Subsequently I read that Atrial Fibrillation can be caused by dehydration, which seems to have been the case at the hospital. At all my outpatient appointments my pulse rate has been fine. I know I should try to drink more water and really recommend this. I think it is often the case that patients do get dehydrated in hospital and wonder if horsehay's situation is an occasional , rather than permanent condition and therefore nothing to really worry about. I would be interested in hearing what his CLL consultant advises.

  • Thanks for taking the trouble to respond. I probably do not drink as much water as recommended.

  • Hi, my husband was diagnosed many years ago with atrial fibrillation and prescribed digoxin. It never affected his lifestyle continuing to scuba dive amongst all the other activities he did. Just over three years ago he suffered a dvt. As there was no obvious cause for this, he was very fit, carried no excess weight, we had not taken any flights or long journeys, further tests were carried out, but in the meantime he was prescribed warfarin. When the results were back he was told he probably had CLL but posssibly Mantle Cell Lymphoma. Within 2 months and over the next two and a half years he had three cycles of chemotherapy and one of radiotherapy. Whilst undergoing the chemo he came off the warfarin and went on to Clexane which he injected himself. Unfortunately he was told last March that nothing more could be done for him, the next stage was palliative care and morphine.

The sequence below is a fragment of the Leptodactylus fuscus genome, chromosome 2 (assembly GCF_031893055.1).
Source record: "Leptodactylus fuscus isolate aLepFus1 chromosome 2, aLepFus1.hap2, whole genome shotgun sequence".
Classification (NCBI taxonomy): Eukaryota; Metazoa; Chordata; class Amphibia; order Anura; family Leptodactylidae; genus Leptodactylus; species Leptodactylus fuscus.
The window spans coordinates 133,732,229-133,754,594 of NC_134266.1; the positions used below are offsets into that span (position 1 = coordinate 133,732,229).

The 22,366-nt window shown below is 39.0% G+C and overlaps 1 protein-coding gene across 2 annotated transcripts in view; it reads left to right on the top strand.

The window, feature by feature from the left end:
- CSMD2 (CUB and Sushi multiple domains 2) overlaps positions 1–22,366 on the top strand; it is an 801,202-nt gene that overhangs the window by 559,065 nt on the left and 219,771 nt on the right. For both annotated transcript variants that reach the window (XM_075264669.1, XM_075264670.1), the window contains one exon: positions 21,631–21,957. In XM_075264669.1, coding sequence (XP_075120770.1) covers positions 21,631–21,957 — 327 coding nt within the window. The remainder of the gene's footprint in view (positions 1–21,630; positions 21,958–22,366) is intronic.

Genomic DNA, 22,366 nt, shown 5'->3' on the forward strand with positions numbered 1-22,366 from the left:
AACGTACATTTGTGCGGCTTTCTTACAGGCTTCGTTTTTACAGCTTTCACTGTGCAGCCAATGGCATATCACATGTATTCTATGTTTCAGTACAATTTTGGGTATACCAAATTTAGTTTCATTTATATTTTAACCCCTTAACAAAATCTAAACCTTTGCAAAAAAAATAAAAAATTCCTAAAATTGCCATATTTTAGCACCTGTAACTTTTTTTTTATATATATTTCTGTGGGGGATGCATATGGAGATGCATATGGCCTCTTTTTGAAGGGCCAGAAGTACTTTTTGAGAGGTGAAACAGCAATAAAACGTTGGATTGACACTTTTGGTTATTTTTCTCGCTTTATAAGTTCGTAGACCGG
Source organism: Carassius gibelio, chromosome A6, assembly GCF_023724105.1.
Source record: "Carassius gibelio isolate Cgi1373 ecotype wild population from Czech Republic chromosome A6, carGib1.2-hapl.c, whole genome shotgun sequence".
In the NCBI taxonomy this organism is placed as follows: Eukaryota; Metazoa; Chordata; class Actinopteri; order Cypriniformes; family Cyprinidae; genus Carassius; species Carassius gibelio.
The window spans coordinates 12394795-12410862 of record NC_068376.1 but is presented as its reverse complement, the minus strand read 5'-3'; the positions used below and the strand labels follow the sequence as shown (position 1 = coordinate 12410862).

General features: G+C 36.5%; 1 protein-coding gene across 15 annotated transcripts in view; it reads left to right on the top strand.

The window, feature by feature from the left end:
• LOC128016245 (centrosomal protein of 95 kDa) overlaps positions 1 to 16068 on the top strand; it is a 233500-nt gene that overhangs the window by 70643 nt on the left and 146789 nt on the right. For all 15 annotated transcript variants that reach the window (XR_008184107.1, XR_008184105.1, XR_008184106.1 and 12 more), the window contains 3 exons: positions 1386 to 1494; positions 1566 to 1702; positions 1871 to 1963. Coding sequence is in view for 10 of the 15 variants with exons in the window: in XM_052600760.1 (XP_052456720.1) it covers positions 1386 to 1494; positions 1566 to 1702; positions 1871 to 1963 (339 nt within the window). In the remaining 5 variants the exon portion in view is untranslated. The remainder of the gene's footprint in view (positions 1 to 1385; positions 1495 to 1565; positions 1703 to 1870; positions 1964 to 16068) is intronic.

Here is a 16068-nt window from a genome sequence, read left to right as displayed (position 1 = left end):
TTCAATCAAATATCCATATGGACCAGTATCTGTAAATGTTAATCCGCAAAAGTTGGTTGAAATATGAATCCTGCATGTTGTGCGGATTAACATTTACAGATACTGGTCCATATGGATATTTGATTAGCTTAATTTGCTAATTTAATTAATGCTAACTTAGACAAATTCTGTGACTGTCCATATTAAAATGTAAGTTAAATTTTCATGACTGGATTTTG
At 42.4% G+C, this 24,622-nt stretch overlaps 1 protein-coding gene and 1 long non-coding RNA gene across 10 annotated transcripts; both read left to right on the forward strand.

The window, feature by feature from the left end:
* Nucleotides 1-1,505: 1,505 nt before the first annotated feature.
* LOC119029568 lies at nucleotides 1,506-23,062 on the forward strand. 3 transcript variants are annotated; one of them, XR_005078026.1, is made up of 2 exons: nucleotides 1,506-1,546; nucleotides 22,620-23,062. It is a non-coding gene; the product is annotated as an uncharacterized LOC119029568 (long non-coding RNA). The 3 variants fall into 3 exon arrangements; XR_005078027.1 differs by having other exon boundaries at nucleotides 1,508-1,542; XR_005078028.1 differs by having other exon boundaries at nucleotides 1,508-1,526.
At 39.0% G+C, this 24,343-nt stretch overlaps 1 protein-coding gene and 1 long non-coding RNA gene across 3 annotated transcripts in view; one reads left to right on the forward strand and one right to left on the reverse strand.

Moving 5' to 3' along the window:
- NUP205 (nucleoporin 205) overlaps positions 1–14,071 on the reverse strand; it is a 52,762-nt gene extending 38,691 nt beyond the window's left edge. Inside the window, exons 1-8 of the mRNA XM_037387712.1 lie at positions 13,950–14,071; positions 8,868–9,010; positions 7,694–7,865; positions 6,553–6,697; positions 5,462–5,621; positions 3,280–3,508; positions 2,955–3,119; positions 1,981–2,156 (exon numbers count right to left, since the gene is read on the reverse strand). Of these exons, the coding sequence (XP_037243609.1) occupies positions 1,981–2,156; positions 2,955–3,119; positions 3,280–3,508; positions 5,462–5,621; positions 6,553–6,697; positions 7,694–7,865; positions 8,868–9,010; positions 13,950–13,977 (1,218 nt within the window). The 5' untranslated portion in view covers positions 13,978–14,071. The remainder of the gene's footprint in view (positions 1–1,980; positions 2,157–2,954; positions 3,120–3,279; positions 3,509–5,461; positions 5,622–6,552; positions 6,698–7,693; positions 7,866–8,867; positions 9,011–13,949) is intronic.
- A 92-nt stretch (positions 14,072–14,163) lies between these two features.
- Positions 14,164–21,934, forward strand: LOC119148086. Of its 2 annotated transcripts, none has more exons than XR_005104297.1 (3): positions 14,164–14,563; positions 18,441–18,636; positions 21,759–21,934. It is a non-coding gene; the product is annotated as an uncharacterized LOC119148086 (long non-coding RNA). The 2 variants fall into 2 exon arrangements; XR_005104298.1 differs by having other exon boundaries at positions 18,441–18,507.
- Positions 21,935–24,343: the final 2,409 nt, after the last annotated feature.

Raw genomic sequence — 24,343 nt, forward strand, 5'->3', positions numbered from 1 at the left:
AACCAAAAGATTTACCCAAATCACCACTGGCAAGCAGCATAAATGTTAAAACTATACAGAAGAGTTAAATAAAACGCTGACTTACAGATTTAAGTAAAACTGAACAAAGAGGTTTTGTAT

Very shortly afterwards we read about the trials being carried out in Plymouth (UK) and the huge success there with Ibrutinib. Well, after much correspondence and pressuring of his haematologist he too was given the go ahead under the named patient scheme providing his heart was strong enough. Various tests were done and eventually he was given the go ahead. He started the Ibrutinib in September and the results have been fantastic. He literally has his life back again, so much so that we are off to Italy in two weeks time. His appointments with the oncologist have gone from weekly to eight weeks. He still takes digoxin every day and still injects Clexane daily, (into the stomach area) but his dose has been reduced from 60mg to 40mg, he does however still bruise very easily.